The Government could scrap the requirement to put a value on guaranteed annuity rates when deciding whether savers need to take regulated advice.
A Department for Work and Pensions consultation, published today, sets out a proposal that would see the advice threshold based solely on the size of pots, not the value of guarantees.
In June the ABI called for the Government to water down new pension transfer rules as providers came under fire for blocking savers’ access to the freedoms.
As part of the pension reforms, savers are required to take regulated advice when transferring out of policies with safeguarded benefits, mainly defined benefit plans and GARs, worth more than £30,000.
But providers and experts have warned there is not enough clarity over how to value guarantees.
Now the DWP will consult on how to simply the valuation process. The only option it details is basing the £30,000 threshold purely on the value of the pot.
It says: “One option would be to provide for the value of the benefits to be treated for this purpose as equal to the transfer payment that would be available if the member decided to transfer.”
It is also considering replacing the advice requirement on GARs with a statutory risk warning.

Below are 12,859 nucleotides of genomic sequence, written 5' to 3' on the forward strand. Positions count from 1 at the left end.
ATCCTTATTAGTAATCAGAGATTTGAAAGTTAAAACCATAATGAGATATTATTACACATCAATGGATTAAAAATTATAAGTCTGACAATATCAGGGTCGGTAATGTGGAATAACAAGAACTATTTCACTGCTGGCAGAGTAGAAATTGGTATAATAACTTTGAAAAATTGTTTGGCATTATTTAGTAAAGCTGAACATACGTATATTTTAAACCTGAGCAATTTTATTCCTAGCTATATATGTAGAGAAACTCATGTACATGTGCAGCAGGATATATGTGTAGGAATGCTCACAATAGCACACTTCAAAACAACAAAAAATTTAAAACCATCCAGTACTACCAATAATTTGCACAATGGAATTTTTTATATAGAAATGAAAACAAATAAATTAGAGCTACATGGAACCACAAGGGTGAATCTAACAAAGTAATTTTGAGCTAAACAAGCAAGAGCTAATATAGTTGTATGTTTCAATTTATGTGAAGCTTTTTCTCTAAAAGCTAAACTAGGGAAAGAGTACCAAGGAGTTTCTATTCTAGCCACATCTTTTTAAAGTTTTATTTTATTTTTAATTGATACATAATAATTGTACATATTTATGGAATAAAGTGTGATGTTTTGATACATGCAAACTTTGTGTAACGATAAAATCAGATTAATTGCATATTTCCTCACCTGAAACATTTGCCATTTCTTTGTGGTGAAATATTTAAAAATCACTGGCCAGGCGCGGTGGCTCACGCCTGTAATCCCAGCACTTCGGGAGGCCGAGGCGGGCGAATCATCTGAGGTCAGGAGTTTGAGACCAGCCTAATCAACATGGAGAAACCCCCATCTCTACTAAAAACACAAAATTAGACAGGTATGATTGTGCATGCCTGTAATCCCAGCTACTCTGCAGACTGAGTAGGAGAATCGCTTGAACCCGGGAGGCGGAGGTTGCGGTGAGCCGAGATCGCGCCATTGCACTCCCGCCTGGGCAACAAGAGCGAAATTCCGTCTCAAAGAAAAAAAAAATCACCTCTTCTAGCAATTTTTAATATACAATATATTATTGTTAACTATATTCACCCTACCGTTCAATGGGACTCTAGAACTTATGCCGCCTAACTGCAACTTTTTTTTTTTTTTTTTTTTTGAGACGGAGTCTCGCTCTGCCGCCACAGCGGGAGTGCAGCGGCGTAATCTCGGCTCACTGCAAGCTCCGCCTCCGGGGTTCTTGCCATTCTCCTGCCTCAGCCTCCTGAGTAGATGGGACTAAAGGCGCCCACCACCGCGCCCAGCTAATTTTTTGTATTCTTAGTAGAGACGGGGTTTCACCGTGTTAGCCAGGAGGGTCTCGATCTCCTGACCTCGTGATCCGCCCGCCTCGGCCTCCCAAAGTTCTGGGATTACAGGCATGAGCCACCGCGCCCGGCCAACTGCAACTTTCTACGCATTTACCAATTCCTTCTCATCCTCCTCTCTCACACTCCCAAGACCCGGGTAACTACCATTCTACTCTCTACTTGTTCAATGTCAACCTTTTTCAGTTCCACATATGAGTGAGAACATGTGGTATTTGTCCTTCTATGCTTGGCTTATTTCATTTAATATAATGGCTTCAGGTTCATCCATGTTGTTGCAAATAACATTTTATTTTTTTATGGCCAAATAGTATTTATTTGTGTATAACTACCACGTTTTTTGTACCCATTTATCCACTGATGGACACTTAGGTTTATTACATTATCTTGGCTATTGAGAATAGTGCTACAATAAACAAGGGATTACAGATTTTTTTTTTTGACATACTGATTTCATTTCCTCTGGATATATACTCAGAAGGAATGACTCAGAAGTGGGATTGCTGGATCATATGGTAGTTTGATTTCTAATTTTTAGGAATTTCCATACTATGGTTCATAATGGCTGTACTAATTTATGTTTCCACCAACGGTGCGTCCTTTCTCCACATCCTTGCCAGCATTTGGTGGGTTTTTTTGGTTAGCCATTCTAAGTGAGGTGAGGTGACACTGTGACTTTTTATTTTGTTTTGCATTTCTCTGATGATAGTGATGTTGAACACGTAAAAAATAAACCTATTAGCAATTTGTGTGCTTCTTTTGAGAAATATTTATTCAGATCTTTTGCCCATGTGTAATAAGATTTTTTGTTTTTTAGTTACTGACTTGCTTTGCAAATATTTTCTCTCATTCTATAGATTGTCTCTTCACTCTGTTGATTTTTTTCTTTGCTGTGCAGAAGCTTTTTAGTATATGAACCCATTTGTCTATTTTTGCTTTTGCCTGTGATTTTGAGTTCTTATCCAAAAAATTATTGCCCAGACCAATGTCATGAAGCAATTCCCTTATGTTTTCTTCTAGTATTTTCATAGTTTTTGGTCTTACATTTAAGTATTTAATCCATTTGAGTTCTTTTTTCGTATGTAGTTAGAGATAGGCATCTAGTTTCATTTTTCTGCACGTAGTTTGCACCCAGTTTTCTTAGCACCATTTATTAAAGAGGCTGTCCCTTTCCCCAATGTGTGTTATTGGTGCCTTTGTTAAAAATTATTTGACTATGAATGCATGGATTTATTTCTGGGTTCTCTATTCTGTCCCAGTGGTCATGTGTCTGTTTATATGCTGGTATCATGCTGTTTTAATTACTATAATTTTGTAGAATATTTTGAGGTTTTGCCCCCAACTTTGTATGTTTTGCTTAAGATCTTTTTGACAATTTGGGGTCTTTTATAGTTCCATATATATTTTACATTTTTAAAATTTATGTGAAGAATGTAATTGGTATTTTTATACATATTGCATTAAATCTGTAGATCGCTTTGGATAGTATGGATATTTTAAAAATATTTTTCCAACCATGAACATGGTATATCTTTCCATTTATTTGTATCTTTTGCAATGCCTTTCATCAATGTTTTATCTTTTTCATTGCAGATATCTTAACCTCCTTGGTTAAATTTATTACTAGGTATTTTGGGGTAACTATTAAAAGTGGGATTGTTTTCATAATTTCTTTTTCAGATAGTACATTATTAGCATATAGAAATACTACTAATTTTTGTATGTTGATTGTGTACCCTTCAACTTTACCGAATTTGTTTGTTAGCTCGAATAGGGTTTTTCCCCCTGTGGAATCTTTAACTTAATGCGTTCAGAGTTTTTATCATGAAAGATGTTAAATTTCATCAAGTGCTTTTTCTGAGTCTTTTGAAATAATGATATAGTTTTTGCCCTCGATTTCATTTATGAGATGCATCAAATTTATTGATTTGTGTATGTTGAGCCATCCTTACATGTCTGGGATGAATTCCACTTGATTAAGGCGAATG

It says: “The Government recognises there are various different types of GAR arrangements, and potential other types of arrangements (other than traditional defined benefit arrangements) where there is a form of guarantee in relation to the rate of pension income that may be provided.
“We are therefore seeking views on whether this variety can be reflected in a series of risk warnings tailored for different GAR schemes, and on whether any such risk warnings should be prescribed by legislation, or could instead be part of a voluntary approach led by regulators and trade bodies working together.”
Talbot and Muir head of technical support Claire Trott warns: “Risk warnings are not taken seriously enough. How many people actually read them? Unless you have the value of the guarantee up against the value of the pot people won’t appreciate what they are worth.”
AJ Bell head of technical resources Gareth James adds the proposals do not address the lack of advisers willing to work on this area.
He says: “Making the valuation process simpler and easier to understand seems sensible.
“However, if the threshold remains at £30k I’m not sure how much of a practical difference the proposals will make in helping individuals to obtain advice. Our research shows that half of advisers struggle to advise on pension freedoms for clients with pots of less than £50k.
“The changes will make the valuation side of the process easier for providers, advisers and individuals but access to advice is likely to remain a problem.”
The consultation closes on 11 January 2016.